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Thread: Helping Remake a 100 Year Old Engine out of Grey Iron

  1. #1

    Helping Remake a 100 Year Old Engine out of Grey Iron

    I'm working with a guy that will be CNC machining a cylinder head for a 100 year old engine. My part of the work is scanning and modeling the engine. Future videos will be the printing of the mold and CNC cutting the heads.

  2. #2
    Senior Member
    Join Date
    Dec 2010
    Vienna, Austria
    Blog Entries
    Nice toys you have to play with. Especially that scanning arm look forward to the next installment.

  3. #3
    Join Date
    Mar 2016
    Tornado alley, USA
    One of the things I have discovered about old engines (the one I have measured that I actually had the original plans for) is that the castings were not all that accurate.

    So while scanning an old engine block down to the 1/1000 th of an inch or so will give you an accurate scan of the casting, there can be shifts and offsets in the cores, bosses offset slightly from where they should be to center bolt holes on the boss, centerlines not consistent from duplicate items, etc.

    I find it better to try to capture the original geometry if possible by hand measuring, and then entering consistent geometry into the 3D program.
    I understand that scanning an object saves a lot of time, but 3D work is not that time consuming once you get the hang of it.

    And for patterns, I prefer to make them from wood or steel, but again 3D printing can save a lot of time if you have access to the equipment.
    Once you get good at pattern making, then making patterns by hand is not very time consuming either.

    And if you make your own patterns (correctly), then you have a much better chance of getting consistent wall thicknesses at water jackets and passages.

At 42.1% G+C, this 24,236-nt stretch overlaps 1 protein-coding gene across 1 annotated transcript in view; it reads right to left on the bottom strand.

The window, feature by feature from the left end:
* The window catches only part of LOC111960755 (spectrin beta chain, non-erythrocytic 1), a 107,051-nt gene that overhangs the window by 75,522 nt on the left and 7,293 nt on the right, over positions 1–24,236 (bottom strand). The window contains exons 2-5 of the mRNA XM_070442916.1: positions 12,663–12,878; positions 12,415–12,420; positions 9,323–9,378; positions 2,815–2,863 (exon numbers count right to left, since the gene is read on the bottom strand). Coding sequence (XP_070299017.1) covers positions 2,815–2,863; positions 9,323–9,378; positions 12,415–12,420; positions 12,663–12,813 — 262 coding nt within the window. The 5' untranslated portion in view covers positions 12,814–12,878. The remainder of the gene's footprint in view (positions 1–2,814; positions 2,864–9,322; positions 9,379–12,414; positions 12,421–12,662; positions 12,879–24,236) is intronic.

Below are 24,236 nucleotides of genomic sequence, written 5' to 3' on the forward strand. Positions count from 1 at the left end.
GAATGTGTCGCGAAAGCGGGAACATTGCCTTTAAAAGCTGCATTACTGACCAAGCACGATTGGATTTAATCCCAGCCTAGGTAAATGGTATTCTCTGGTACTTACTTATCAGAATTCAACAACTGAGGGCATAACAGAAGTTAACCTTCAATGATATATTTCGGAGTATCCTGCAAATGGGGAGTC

On the other hand, if you make your patterns poorly (I have seen more than a few done poorly), then you end up with square corners without fillets, and sections that are too thin due to offset cores and such.
    These defects show up when a casting is sectioned, and also sometime show up when you start machining the casting.

    And I highly recommend bound sand for molds and cores.
    You can get very accurate work with bound sand.
    The resin-based binders work best with iron.

    Here is the website of a guy in germany who is casting a remake of an old german marine engine in cast iron.
    His photos show sections of the block.
    He uses the bound sand for the molds. Looks like he used sodium silicate, not the resin-based binder. If you use the ss type with a catalyst, then you don't need the CO2 to harden it.
    Last edited by cjcaster; 07-08-2017 at 07:30 AM.

  4. #4
    Moderator DavidF's Avatar
    Join Date
    Jan 2012
    Wilmington DE
    The triangle count on that scan would certainly crash my computer, I've dealt with a couple and it wasn't fun at all. That is a very cool project you have gotten yourself into. Looking forward to the next installment......
    A calm sea does not make a skilled sailor...

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